In The Story Of Film: An Odyssey, filmmaker and film historian Mark Cousins takes an unconventional, expansive, and almost exhaustive approach to the history of cinema, from the first moving images to modern movies. His 15-hour documentary series is an ambitious attempt to encapsulate cinema, from birth to the present, as practiced all over the world, and emphasizes innovation, expression, and the cross-cultural fertilization of ideas spanning the entire globe. But Cousins is not just an educator, he’s a missionary sharing the beauty and magic of cinema: “A lie to tell the truth.”
The series is on DVD and available to stream on Netflix, and starting on Monday, September 2, Turner Classic Movies will be rolling out the documentary with a new episode every Monday through December 9. Accompanying the series is a festival of films that Cousins features in the respective chapters, playing every Monday and Tuesday night for the first nine weeks of the series (and then Mondays only for the final six weeks).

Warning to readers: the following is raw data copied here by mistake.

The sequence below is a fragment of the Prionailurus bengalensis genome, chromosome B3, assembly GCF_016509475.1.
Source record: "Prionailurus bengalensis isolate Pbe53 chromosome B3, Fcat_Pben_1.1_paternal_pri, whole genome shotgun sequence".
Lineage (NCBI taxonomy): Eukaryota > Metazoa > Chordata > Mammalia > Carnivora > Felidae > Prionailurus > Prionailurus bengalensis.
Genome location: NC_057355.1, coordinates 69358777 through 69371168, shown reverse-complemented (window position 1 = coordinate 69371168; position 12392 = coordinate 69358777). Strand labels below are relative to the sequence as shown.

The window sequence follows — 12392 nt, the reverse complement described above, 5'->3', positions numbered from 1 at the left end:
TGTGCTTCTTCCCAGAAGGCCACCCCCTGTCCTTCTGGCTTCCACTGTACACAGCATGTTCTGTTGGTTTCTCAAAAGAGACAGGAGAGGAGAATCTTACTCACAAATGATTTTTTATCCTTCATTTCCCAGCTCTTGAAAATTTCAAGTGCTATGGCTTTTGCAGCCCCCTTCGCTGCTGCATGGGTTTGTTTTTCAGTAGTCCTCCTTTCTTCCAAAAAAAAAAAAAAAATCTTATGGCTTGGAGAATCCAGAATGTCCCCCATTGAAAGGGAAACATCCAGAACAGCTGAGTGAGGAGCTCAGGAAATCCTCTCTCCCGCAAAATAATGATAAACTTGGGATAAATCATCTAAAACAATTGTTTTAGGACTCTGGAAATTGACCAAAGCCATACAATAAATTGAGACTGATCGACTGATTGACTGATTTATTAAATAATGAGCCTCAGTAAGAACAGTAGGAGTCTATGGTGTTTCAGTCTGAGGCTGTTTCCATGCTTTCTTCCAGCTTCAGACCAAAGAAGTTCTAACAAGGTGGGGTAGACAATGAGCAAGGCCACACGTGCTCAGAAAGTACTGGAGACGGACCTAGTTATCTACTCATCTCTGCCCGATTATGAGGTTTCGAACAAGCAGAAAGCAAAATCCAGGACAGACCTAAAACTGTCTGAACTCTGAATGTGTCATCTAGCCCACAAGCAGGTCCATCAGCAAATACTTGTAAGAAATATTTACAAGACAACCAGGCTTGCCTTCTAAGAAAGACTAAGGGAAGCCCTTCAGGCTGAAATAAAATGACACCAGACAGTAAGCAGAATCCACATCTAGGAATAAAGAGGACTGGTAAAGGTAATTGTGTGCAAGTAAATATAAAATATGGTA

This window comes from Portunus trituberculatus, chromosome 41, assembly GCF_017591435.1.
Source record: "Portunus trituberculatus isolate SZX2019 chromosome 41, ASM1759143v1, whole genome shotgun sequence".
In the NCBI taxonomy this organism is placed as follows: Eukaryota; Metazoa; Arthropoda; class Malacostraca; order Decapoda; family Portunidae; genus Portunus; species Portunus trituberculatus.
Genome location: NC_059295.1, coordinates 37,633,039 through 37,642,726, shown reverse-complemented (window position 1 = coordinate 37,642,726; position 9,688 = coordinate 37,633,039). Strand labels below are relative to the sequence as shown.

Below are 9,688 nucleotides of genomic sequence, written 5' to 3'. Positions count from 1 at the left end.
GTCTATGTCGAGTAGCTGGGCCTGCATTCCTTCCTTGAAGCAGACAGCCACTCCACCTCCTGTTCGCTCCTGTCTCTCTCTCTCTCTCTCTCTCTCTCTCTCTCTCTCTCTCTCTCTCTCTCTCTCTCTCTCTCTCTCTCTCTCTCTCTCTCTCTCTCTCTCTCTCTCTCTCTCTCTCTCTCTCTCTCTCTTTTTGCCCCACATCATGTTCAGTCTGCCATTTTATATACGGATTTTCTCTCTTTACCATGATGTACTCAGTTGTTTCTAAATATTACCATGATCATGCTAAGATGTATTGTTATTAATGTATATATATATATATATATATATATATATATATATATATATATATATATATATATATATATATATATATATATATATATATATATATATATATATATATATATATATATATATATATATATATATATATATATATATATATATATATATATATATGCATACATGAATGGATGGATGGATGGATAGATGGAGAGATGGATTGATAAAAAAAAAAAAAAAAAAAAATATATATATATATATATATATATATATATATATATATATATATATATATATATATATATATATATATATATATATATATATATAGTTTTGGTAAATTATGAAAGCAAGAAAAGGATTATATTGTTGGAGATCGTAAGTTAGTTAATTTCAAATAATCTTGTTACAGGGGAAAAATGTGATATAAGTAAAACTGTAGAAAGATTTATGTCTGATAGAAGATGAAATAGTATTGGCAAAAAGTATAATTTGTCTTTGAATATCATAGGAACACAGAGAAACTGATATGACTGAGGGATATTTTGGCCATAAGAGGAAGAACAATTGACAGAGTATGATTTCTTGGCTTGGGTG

The series opens with a selection of landmark works of early cinema by the Edison studios, the Lumière Bros., George Melies, and Alice Guy-Blaché, followed by early feature films from D.W. Griffith (including Birth of a Nation) and others.
According the TCM, 119 films will be screened in conjunction with The Story of Film, 30 of them making their respective TCM debuts, from Luis Buñuel & Salvador Dalí’s Un Chien Andalou (1928) and Kenji Mizoguchi’s Japanese classic Osaka Elegy (1936) (both Tuesday, September 17) to Jane Campion’s The Piano (1993) and Nuri Bilge Ceylan’s Climates (2006) from Turkey (in December).